In the second half of this webinar, Professor Kooijman focuses on obesity in the context of CVD, as well as circadian regulation of energy metabolism. Since the human body is naturally active during the day and inactive during the night, energy demands must be adapted accordingly. Consequently, most metabolic processes are under circadian rhythm control, primarily done by light exposure. Any small disruption in light exposure or other factors such as physical activity, food intake, temperature, and hormones affect the likelihood of CVD development, which Professor Kooijman notes is particularly true for shift workers, who are at a higher risk for obesity, diabetes, and CVD than the general population.
“The problem with these diseases is that they are chronic and progressive, and so it can be both difficult and time-consuming to study these associations in humans, let alone the effect of interventions, and for that reason we … need animal models.”
Brown adipose tissue (BAT) uses lipids and glucose for heat production, and is primarily active during periods of sleep and cold winter months. Since BAT takes up glucose and lipids, radio-labeling can be used to monitor its activity in both humans and mice. Professor Kooijman presents a study of a well-established mouse model for human-like lipoprotein metabolism; these mice were injected with a β3-adrenergic receptor antagonist to protect from atherosclerosis, which can lead to CVD. Rapid clearance of lipids from circulation into BAT depots was observed by radio-labeling in the treatment group. In addition to decreased plasma triglyceride levels, BAT activation and fatty acid uptake resulted in decreased cholesterol since delipidated lipoproteins are more prone to uptake by the liver. A direct consequence of decreased triglyceride and cholesterol levels is decreased atherosclerotic plaque formation, suggesting that CVD can be prevented by BAT activation.
Further radio-labeling studies revealed that BAT activity in mice is characterized by circadian, diurnal, and circannual rhythms, with mice gaining more fat mass during prolonged light exposure conditions. Monitoring mice during short (8 hours), normal (12 hours), and prolonged (16 hours) light exposure revealed a pronounced rhythm in fatty acid uptake by BAT that corresponded to the light cycle. Furthermore, under summer-like prolonged light conditions, uptake of fatty acids by BAT was reduced compared to short light conditions.
“It’s very tempting to speculate that this mechanism prepares the body for temperature changes … with seasons.”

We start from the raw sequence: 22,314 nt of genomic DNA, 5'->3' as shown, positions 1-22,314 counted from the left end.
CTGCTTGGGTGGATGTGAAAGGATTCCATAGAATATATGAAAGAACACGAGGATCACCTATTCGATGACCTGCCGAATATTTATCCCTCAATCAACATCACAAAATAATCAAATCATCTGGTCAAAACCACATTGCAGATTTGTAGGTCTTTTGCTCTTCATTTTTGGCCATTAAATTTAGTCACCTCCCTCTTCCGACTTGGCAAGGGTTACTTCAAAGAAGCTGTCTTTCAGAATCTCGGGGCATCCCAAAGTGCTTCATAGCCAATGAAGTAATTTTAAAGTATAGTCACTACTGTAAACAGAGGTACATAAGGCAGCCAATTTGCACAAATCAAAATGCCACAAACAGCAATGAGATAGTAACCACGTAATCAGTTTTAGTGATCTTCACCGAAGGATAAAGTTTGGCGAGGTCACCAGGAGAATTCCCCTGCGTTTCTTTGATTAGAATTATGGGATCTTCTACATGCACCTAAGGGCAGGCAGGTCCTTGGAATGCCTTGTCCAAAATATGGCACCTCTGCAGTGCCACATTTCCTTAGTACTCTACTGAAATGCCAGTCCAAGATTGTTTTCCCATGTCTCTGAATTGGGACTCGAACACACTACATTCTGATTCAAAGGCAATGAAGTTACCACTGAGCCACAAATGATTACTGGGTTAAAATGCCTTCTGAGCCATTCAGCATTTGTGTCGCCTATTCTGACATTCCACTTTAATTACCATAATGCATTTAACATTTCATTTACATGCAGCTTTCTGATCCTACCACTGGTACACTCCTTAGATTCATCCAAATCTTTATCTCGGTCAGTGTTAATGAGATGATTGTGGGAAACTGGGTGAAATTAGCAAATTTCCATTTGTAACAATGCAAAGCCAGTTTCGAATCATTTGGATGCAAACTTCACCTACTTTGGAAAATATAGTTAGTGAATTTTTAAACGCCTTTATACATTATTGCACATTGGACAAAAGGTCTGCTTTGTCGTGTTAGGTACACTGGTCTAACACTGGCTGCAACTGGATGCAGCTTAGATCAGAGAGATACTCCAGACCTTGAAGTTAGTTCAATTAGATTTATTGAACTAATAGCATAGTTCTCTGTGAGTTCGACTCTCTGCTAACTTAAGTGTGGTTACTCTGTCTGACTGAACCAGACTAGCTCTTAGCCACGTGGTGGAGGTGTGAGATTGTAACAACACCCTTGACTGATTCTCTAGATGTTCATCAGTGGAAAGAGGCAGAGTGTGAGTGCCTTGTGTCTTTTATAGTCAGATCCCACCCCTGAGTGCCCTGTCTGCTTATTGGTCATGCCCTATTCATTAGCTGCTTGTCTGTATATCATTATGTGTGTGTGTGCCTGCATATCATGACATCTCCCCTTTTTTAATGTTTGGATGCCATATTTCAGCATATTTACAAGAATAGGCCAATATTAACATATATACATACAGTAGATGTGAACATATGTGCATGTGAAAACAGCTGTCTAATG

The consequences of eating at abnormal times, which happens during shift work, were also assessed in a mouse model; mice were either exposed to weekly changes in their light cycle or six hour advances or delays in light exposure each day. Atherosclerosis development was observed in mice whose circadian rhythms were disrupted; more extreme shifts in the light cycle resulted in higher atherosclerotic lesion area and severity. Surprisingly, no effect was observed on BAT function, plasma lipid levels, weight gain, or circulating immune cell number or activation status. The effect of eating on plasma lipid levels was also assessed in humans by providing volunteers with three isocaloric meals. Lipids were found to accumulate more in the blood during lunch and dinner rather than during breakfast, which is expected since BAT in humans is thought to be most active at times of wakening.
“This old saying, “eat breakfast like a king, lunch like a prince, and dinner like a pauper” may be true.”
Lastly, the Kooijman group evaluated sex differences in the response to modeled shift work by comparing the effects of simulated jet lag on male and female mice. Attenuated voluntary activity and weight gain in response to circadian disruption were only observed in jet-lagged male mice. Plasma glucose levels were not affected by jet lag in male mice, but plasma insulin levels were increased, suggesting there is some form of insulin resistance. In contrast, increased plasma glucose and triglyceride levels were observed in jet-lagged female mice. Circadian disruption therefore differentially affects glucose homeostasis in male and female mice. Furthermore, the misalignment between food intake and the body’s ability to process nutrients results in triglyceride and glucose accumulation in the circulation. In male mice, these triglycerides are taken up by BAT depots, leading to fat mass gain and ectopic fat deposition. In female mice, triglycerides and glucose remain in circulation, posing a risk for protein glycosylation, endothelial dysfunction, oxidative stress, local inflammation, and insulin resistance that could lead to atherosclerosis development.
Outstanding questions that Professor Kooijman hopes to answer in future studies include how to prevent cardiometabolic problems caused by circadian disruption and whether circadian rhythms must be considered when measuring metabolic activity. Professor Kooijman also hopes to maximize the effectiveness of chronotherapy by understanding the circadian regulation of energy metabolism. The effects of cold on energy expenditure in mice can be masked by changes in physical activity, and so mice may not be the best models to study the effects of cold exposure timing on energy metabolism. Preliminary data in humans show that cold exposure in the early morning leads to an increase in energy expenditure, but not at the end of the day. Therefore, the Kooijman group plans to determine whether circadian cycles in metabolic tissues should be considered during chronotherapy.
- Have studies been conducted to determine the long-term safety and efficacy of BAM15?
- Are female shift workers more susceptible to CVD than male shift workers?
- Might BAM15 treatment alter the fatty acid composition of the body?
- Are there any breathing test data that show the rates at which animals are oxidizing endogenous lipids?
- Did BAM15 alter BAT function or thermogenesis?
- Have you measured energy expenditure under thermoneutral conditions?
- Do you plan to take this research into humans?
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Director of Translational Services
Integrated Physiology and Molecular Medicine Laboratory
Pennington Biomedical Research Center
Leiden University Medical Center